Art Smith‘s The Fortunate Era was published by Carnegie Mellon University Press in 2013. From the opening poem, we follow a narrator through the loss of an Edenic life and its manifestations, from personal loss to the extinction of species and—looming in the future—the threat of our own extinction. In the process we range from the microscopic to the cosmic, from the worlds of literature, science, culture, politics, and religion.
In his profound new book, Arthur Smith lets us see “. . . the ruins /of our lives burning in the fires, in the rubble, / In the work of living, in my mind.”The source of the book’s title, The Fortunate Era, is the observation of a Nobel laureate in physics, who said “We live in the fortunate era . . . in which there is matter.”This peculiar revelatory vision of matter, of our material world, the world that burns in the paradise furnace of Smith’s imagination is as finite and startling as a spider in a blossom, stars, a tiger, a lover—or long-lasting grief.These poems are made of both familiar and elegantly spinning insight, real as rock.The flames bank and re-flare, but what Smith is shoring up for us in the ruins is the pure lyrical restraint of master: these poems re-make the way we see the world, right down to each fiery particle.—Carol Muske-Dukes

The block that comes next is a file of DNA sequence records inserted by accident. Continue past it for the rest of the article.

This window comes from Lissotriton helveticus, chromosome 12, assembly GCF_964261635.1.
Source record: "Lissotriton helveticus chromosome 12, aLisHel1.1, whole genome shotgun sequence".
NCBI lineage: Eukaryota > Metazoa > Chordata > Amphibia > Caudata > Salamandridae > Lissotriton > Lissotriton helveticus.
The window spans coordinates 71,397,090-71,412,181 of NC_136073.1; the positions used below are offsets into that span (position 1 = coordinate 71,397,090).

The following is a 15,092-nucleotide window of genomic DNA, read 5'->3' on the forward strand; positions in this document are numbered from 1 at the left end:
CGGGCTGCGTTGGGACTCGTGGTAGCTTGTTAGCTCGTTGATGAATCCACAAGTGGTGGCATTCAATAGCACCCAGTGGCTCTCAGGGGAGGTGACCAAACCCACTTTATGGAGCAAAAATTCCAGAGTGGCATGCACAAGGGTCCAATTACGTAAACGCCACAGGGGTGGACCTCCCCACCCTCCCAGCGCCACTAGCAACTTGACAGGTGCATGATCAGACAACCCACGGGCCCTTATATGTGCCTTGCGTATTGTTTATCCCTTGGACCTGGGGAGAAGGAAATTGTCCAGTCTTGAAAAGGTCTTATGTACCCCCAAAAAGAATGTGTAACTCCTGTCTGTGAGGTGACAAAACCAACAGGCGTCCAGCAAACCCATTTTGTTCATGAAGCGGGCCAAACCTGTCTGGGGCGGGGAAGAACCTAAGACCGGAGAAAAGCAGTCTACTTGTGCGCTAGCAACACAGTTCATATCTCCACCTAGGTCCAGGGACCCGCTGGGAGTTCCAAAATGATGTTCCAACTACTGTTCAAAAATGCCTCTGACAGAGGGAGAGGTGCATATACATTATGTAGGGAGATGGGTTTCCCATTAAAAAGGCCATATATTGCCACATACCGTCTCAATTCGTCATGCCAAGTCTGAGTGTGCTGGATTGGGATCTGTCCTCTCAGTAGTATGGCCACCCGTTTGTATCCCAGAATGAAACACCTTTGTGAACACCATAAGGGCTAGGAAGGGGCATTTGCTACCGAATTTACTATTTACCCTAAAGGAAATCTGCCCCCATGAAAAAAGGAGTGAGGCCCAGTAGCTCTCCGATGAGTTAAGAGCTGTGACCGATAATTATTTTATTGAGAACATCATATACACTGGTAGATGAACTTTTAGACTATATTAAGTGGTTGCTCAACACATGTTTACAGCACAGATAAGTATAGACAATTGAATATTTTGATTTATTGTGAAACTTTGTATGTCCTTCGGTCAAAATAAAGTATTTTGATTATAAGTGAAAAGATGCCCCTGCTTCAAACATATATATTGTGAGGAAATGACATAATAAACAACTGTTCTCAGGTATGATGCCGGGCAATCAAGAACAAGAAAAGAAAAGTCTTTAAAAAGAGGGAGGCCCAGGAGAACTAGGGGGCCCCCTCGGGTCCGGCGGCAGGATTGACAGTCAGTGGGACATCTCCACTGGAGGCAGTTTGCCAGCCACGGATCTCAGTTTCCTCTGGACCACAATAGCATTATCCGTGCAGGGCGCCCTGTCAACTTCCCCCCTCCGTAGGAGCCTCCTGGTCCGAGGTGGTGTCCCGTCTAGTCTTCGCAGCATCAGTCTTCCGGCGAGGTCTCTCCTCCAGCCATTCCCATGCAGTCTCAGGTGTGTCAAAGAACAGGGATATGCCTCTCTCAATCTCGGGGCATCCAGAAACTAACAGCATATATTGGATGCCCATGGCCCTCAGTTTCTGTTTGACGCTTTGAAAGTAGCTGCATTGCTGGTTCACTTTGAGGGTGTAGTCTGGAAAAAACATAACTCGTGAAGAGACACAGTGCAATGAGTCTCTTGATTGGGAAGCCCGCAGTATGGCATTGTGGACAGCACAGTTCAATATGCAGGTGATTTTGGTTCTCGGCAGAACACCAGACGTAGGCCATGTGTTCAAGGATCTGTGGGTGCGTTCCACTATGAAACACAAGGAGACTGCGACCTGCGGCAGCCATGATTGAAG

“Smith’s life’s work has been a quest for earthly insights into transcendent visions, and he writes as though he were a gentler version of Dante’s Minos, making stoical judgments over moments of his own life, consigning them to placements in hell, purgatory, and up to the brink of heaven. He’s looked inside and felt the daily terror, yet within that terror, a new life.” — Garrett Hongo